Physics has become cool again?
A column on the BBC musing on this, for anyone who’s interested. Part of this trend is probably due to this guy and a few shows like The Big Bang Theory, and possibly Mythbusters as well.
My own take on this is possibly biased because I’m studying physics, but I (personally) think physics is the best of the three major branches (physics, biology and chemistry). The reason for this is that the laws of physics underpin everything, and quite a bit of chemistry is applied physics, especially thermodynamics and quantum physics.
The main problem with biology from my perspective is the long names like Saccharomyces cerevisiae – or baker’s yeast. In fact, Enrico Fermi once made a crack at this when he said “If I could remember the names of all these particles, I’d be a botanist.”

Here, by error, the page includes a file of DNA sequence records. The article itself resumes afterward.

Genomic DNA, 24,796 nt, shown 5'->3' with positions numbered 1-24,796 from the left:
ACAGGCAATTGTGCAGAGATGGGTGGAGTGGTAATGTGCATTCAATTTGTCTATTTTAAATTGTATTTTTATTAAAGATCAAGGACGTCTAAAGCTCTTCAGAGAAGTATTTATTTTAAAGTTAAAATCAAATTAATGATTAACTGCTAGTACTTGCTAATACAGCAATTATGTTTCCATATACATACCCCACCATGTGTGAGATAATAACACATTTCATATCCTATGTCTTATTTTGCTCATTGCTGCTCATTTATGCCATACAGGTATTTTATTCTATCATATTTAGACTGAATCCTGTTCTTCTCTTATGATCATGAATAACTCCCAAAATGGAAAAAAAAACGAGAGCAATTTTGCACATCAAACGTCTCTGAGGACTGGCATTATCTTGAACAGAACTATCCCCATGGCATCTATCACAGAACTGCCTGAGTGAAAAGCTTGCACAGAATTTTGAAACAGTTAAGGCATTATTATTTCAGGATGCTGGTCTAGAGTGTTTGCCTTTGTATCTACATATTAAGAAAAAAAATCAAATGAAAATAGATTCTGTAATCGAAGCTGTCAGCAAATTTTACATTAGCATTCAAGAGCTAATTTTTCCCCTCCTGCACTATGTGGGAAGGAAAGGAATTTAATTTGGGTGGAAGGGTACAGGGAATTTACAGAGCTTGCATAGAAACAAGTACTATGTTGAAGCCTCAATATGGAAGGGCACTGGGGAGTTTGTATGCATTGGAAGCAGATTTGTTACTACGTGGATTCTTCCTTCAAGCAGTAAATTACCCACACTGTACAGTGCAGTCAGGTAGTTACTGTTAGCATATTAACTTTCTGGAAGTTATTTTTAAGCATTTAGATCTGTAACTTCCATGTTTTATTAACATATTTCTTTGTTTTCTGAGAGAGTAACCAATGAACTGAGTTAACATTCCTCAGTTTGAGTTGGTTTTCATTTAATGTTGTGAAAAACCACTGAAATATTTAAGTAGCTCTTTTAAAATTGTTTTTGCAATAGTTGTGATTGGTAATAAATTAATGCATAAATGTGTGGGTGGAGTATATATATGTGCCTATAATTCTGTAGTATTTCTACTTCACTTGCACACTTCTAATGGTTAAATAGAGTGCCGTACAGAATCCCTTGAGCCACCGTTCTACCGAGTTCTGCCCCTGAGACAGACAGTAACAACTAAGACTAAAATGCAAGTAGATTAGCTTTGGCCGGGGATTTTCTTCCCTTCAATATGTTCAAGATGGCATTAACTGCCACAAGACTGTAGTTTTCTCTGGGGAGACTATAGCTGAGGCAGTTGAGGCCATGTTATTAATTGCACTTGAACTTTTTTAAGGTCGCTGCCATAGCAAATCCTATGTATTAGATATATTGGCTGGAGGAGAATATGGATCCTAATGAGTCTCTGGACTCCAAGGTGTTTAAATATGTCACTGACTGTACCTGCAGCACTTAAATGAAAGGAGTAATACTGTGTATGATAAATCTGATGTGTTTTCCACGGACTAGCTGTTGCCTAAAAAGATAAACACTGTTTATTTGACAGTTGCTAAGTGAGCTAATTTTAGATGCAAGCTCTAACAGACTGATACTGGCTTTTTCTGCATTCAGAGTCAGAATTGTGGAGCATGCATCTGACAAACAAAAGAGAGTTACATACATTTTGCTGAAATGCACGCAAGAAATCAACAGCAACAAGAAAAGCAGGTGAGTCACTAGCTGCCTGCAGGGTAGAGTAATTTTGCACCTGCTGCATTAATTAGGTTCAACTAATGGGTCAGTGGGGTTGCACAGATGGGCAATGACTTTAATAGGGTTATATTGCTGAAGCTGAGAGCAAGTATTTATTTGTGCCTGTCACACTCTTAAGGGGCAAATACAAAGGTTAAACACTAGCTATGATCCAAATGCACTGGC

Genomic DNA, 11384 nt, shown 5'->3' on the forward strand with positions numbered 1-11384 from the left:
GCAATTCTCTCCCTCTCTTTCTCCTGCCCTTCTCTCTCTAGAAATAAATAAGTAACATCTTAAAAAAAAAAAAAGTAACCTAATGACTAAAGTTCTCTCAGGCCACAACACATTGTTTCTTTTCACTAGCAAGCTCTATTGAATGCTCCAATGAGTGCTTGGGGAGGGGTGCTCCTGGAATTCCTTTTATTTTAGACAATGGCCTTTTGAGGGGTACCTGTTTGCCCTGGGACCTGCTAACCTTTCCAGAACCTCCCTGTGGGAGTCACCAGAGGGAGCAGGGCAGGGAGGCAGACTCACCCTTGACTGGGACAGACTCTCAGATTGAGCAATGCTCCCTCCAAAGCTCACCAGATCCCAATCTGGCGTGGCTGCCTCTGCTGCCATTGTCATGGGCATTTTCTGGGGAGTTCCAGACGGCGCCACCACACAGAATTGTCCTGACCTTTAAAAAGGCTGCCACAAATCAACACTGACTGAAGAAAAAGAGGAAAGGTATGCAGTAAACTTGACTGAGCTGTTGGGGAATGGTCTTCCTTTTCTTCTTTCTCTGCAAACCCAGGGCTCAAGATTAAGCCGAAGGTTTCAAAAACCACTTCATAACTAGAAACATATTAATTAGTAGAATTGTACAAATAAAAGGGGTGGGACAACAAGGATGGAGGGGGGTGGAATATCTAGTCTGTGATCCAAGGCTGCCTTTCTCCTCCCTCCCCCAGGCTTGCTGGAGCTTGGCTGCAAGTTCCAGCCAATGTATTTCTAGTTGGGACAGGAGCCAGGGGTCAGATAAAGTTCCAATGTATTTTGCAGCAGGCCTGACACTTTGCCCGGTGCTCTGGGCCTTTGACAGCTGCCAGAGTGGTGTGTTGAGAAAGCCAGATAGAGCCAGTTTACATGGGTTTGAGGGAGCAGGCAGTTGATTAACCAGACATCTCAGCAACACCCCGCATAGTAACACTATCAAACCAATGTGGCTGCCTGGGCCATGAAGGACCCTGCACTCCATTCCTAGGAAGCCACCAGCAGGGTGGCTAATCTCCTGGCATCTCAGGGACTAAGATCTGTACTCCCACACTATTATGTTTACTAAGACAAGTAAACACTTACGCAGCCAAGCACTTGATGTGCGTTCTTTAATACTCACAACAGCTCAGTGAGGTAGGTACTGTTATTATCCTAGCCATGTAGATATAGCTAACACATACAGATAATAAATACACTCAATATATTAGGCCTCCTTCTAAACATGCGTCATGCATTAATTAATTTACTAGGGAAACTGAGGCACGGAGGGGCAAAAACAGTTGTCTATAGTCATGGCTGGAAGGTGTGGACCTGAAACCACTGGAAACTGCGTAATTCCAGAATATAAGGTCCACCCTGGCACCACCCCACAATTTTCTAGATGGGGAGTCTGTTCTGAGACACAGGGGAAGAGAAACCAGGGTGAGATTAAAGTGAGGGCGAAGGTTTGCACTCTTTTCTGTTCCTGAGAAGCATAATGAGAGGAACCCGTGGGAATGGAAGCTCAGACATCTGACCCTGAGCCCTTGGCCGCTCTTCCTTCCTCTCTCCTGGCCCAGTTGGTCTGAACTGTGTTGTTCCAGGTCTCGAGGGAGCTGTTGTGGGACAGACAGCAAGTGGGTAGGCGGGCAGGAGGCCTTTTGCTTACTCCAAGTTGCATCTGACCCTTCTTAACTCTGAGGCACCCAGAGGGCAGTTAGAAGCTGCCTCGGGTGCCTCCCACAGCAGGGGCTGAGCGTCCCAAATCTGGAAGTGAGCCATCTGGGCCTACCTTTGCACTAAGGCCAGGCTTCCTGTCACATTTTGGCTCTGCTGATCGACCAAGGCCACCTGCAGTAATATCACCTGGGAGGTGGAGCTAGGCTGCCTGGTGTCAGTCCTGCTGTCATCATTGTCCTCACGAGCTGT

Most of the really interesting questions lately have come from physics: What happens inside a black hole? What is matter made of? Physicists are also working on how the universe may have began: the Big Bang does not actually cover this, but covers the expansion afterwards. I might cover that another time.
However, a frequent complaint of non-physicists is this:
This comes about from the fact that the laws of physics underpin everything, and the fact that most experts in one field tend to think that their expertise extends to another field when it doesn’t. That’s something I need to keep in mind.
However, going back to my original topic, UCAS has reported that the amount of applications to do physics has increased for the fifth year in a row. More people are moving to physics because it’s apparently a great way to find a job in many sectors, and to do biochemistry last year, I had to do physics in first year. Physics ended up being more interesting than biochem, which is why I switched.